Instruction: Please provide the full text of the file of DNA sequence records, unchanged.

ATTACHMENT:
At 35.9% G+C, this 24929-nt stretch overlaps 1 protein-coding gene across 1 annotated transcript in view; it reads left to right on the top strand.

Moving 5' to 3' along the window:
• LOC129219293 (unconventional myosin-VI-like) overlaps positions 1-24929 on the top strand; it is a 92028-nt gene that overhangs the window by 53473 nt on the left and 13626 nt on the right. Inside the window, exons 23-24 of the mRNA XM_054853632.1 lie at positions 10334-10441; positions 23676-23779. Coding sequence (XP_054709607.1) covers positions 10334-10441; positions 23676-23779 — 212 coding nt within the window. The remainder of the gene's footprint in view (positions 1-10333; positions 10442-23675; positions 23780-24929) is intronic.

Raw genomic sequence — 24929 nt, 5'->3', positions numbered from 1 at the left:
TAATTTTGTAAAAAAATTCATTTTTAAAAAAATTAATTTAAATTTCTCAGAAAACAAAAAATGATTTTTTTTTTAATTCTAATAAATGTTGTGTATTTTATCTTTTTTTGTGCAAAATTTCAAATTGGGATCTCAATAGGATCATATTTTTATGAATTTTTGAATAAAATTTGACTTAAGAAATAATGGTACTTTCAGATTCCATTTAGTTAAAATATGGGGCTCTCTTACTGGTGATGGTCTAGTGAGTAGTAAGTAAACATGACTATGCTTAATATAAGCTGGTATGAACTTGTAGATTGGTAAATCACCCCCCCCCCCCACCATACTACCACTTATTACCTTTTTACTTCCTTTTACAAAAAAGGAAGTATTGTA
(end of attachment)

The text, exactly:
At 35.9% G+C, this 24929-nt stretch overlaps 1 protein-coding gene across 1 annotated transcript in view; it reads left to right on the top strand.

Moving 5' to 3' along the window:
• LOC129219293 (unconventional myosin-VI-like) overlaps positions 1-24929 on the top strand; it is a 92028-nt gene that overhangs the window by 53473 nt on the left and 13626 nt on the right. Inside the window, exons 23-24 of the mRNA XM_054853632.1 lie at positions 10334-10441; positions 23676-23779. Coding sequence (XP_054709607.1) covers positions 10334-10441; positions 23676-23779 — 212 coding nt within the window. The remainder of the gene's footprint in view (positions 1-10333; positions 10442-23675; positions 23780-24929) is intronic.

Raw genomic sequence — 24929 nt, 5'->3', positions numbered from 1 at the left:
TAATTTTGTAAAAAAATTCATTTTTAAAAAAATTAATTTAAATTTCTCAGAAAACAAAAAATGATTTTTTTTTTAATTCTAATAAATGTTGTGTATTTTATCTTTTTTTGTGCAAAATTTCAAATTGGGATCTCAATAGGATCATATTTTTATGAATTTTTGAATAAAATTTGACTTAAGAAATAATGGTACTTTCAGATTCCATTTAGTTAAAATATGGGGCTCTCTTACTGGTGATGGTCTAGTGAGTAGTAAGTAAACATGACTATGCTTAATATAAGCTGGTATGAACTTGTAGATTGGTAAATCACCCCCCCCCCCCACCATACTACCACTTATTACCTTTTTACTTCCTTTTACAAAAAAGGAAGTATTGTA